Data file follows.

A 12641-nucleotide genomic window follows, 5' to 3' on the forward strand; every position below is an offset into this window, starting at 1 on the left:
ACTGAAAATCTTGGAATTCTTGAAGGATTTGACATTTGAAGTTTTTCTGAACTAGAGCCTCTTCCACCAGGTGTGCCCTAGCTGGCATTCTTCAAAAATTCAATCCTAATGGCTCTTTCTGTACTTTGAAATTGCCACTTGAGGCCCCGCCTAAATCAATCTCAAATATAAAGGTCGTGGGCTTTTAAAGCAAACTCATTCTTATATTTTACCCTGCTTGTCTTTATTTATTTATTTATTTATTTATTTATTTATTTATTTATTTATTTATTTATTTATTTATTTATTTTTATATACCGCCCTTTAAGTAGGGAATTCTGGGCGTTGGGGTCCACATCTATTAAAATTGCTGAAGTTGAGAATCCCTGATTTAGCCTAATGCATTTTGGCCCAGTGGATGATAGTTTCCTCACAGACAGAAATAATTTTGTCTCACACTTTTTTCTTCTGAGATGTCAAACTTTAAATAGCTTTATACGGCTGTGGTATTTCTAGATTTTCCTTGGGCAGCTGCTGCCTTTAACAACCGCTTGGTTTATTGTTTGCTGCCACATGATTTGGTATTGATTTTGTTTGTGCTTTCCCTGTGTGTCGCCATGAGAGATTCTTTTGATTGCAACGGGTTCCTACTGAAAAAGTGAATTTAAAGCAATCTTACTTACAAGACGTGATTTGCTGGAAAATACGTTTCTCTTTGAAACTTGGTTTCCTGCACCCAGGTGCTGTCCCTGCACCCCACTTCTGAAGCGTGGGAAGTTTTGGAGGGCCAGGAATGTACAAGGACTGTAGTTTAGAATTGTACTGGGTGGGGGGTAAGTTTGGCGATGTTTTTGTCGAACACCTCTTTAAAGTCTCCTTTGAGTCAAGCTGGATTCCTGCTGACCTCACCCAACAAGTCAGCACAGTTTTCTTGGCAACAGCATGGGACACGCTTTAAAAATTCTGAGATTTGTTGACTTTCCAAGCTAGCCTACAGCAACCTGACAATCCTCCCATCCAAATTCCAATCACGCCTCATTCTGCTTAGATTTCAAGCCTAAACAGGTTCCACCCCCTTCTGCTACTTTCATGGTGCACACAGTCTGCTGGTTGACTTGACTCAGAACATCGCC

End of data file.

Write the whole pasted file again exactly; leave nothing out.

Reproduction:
A 12641-nucleotide genomic window follows, 5' to 3' on the forward strand; every position below is an offset into this window, starting at 1 on the left:
ACTGAAAATCTTGGAATTCTTGAAGGATTTGACATTTGAAGTTTTTCTGAACTAGAGCCTCTTCCACCAGGTGTGCCCTAGCTGGCATTCTTCAAAAATTCAATCCTAATGGCTCTTTCTGTACTTTGAAATTGCCACTTGAGGCCCCGCCTAAATCAATCTCAAATATAAAGGTCGTGGGCTTTTAAAGCAAACTCATTCTTATATTTTACCCTGCTTGTCTTTATTTATTTATTTATTTATTTATTTATTTATTTATTTATTTATTTATTTATTTATTTATTTATTTTTATATACCGCCCTTTAAGTAGGGAATTCTGGGCGTTGGGGTCCACATCTATTAAAATTGCTGAAGTTGAGAATCCCTGATTTAGCCTAATGCATTTTGGCCCAGTGGATGATAGTTTCCTCACAGACAGAAATAATTTTGTCTCACACTTTTTTCTTCTGAGATGTCAAACTTTAAATAGCTTTATACGGCTGTGGTATTTCTAGATTTTCCTTGGGCAGCTGCTGCCTTTAACAACCGCTTGGTTTATTGTTTGCTGCCACATGATTTGGTATTGATTTTGTTTGTGCTTTCCCTGTGTGTCGCCATGAGAGATTCTTTTGATTGCAACGGGTTCCTACTGAAAAAGTGAATTTAAAGCAATCTTACTTACAAGACGTGATTTGCTGGAAAATACGTTTCTCTTTGAAACTTGGTTTCCTGCACCCAGGTGCTGTCCCTGCACCCCACTTCTGAAGCGTGGGAAGTTTTGGAGGGCCAGGAATGTACAAGGACTGTAGTTTAGAATTGTACTGGGTGGGGGGTAAGTTTGGCGATGTTTTTGTCGAACACCTCTTTAAAGTCTCCTTTGAGTCAAGCTGGATTCCTGCTGACCTCACCCAACAAGTCAGCACAGTTTTCTTGGCAACAGCATGGGACACGCTTTAAAAATTCTGAGATTTGTTGACTTTCCAAGCTAGCCTACAGCAACCTGACAATCCTCCCATCCAAATTCCAATCACGCCTCATTCTGCTTAGATTTCAAGCCTAAACAGGTTCCACCCCCTTCTGCTACTTTCATGGTGCACACAGTCTGCTGGTTGACTTGACTCAGAACATCGCC